I really loved your measured, rational post.
And I would tend to agree with you.
However, the point is not what the US want. It is that they have signed the WTO treaty and are legally bound by its terms. Those terms include respecting WTO rulings. The ruling was, repeatedly, that the US were not compliant and should either accept online gambling from other countries websites, or close a number of outlets (either virtual or physical).
The US should simply not have a choice. they legally don't, at least. And still they sit on the treaties, and that's the problem.
And also, the US never made any argument about laundering. Their argument is that it is addictive and all, and the problem is they never had a case allowing all those physical casinos while forbidding online ones (that is, except the fact physical casinos are paying taxes in the US while the others don't).
>I see no reason to have on-line gambling. There isn't anyway to assure that the 'house' isn't cheating you, so why be an idiot?
Do you have a way to assure that in a physical casino, slot machines aren't "cheating you"? No, you don't.
That exactly as idiotic, then, to gamble in a physical casino (oh, and it would even work for roulette and all, given the technology that could be used by the casino to rig even that) as in a virtual one.
Nowadays slot machines aren't even mechanical anymore, they're just pieces of software choosing the combination that will come out. Can't see the software? Can't know if it's rigged. Same as online casinos (and software from both physical slot machines and virtual casinos ARE inspected, inspection which you may or may not trust but then it's about trusting authorities or not, not abuot being idiot or not)
All casino gambling is rigged with or without mechanical/software jiggery-pokery. If you bet on black in roulette you get double your money back if you win but your odds of winning are slightly less than half (because of the green square(s)). The same applies to all the squares - the payouts are based on the green squares not existing - so over a long period of time you inevitably lose. Same applies to all games in which the 'house' is involved, especially betting on races and the like.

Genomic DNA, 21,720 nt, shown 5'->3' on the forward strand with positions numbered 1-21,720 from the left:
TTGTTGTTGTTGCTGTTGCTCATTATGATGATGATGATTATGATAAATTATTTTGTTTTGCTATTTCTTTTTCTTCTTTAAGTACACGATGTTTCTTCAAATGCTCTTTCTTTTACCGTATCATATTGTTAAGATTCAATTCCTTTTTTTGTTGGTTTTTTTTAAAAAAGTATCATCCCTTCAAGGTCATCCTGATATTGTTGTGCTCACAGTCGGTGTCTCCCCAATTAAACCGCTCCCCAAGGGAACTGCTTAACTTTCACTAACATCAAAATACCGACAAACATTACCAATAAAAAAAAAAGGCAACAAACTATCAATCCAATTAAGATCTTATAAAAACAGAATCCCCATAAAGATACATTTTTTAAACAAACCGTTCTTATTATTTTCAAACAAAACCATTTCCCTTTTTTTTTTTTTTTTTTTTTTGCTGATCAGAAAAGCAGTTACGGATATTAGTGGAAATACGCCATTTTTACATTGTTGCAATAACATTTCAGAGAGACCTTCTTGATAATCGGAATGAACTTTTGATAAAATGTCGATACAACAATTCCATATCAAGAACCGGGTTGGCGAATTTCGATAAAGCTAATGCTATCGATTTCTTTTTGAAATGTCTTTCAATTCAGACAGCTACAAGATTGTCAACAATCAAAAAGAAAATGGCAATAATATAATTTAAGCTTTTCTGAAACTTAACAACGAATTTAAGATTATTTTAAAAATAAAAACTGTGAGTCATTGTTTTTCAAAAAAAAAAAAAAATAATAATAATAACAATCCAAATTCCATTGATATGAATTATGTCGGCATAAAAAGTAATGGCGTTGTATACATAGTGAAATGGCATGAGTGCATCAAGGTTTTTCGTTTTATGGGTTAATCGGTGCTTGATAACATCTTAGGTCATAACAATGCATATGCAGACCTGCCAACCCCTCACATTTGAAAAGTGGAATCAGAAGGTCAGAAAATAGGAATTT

Everyone knows this, of course, even the stupidest gamblers know it deep down. Gambling is a game and the difference between your stake and your expected payout is just the price of playing. Only a stupid casino owner would actually rig his games and expose himself to legal liability when there are perfectly legal ways of making a profit on casino games over time.
I fully agree with your latest post.
But then why did you initially say that there was no need for ONLINE gambling?
And why did you say there was no way to ENSURE the house was not cheating (implying quite clearly that it was not necessarily cheating you but just might, which is the opposite of your new definition of rigging).
I could have understood a post saying gambling in whatever form was not rational and ended up making you lose money, but that was not at all what you were saying.
Perhaps you just didn't put it the way you wanted.
By the way, gambling can very well actually be a rational thing to do, it mainly depends on your utility curve. Do you prefer your current level of capital, or would you rather have a 1 chance in 101.000 (very small "house fee") to gain 100.000 of whatever your currency and the rest to lose 1?
I know I would rather take my chance, since that 1 lost changes nothing, while in the very remote (and statistically, for a purely risk-neutral economic agent with a linear utility curve, not worth the cost of trying) chance to win would change my life.
Hence it is strategically a winning proposition to bet.
Then the point is, if you repeat this many times, you indeed end up losing a significant amount that will impair your life.
But that's just because losing 50.000 dollars when it's all you have has much more than 50.000 times the consequences of losing one dollar.
There is a clear rationale behind gambling, and it's non-linearity.
(I agree that for most gamblers, and for all addict gamblers, this is however not the reasoning that is done)
- SMASH the Bash bug! Apple and Red Hat scramble for patch batches
- BENDY iPhone 6, you say? Pah, warp claims are bent out of shape: Consumer Reports
- NASA rover Curiosity drills HOLE in MARS 'GOLF COURSE'
- WHY did Sunday Mirror stoop to slurping selfies for smut sting?
- Business is back, baby! Hasta la VISTA, Win 8... Oh, yeah, Windows 9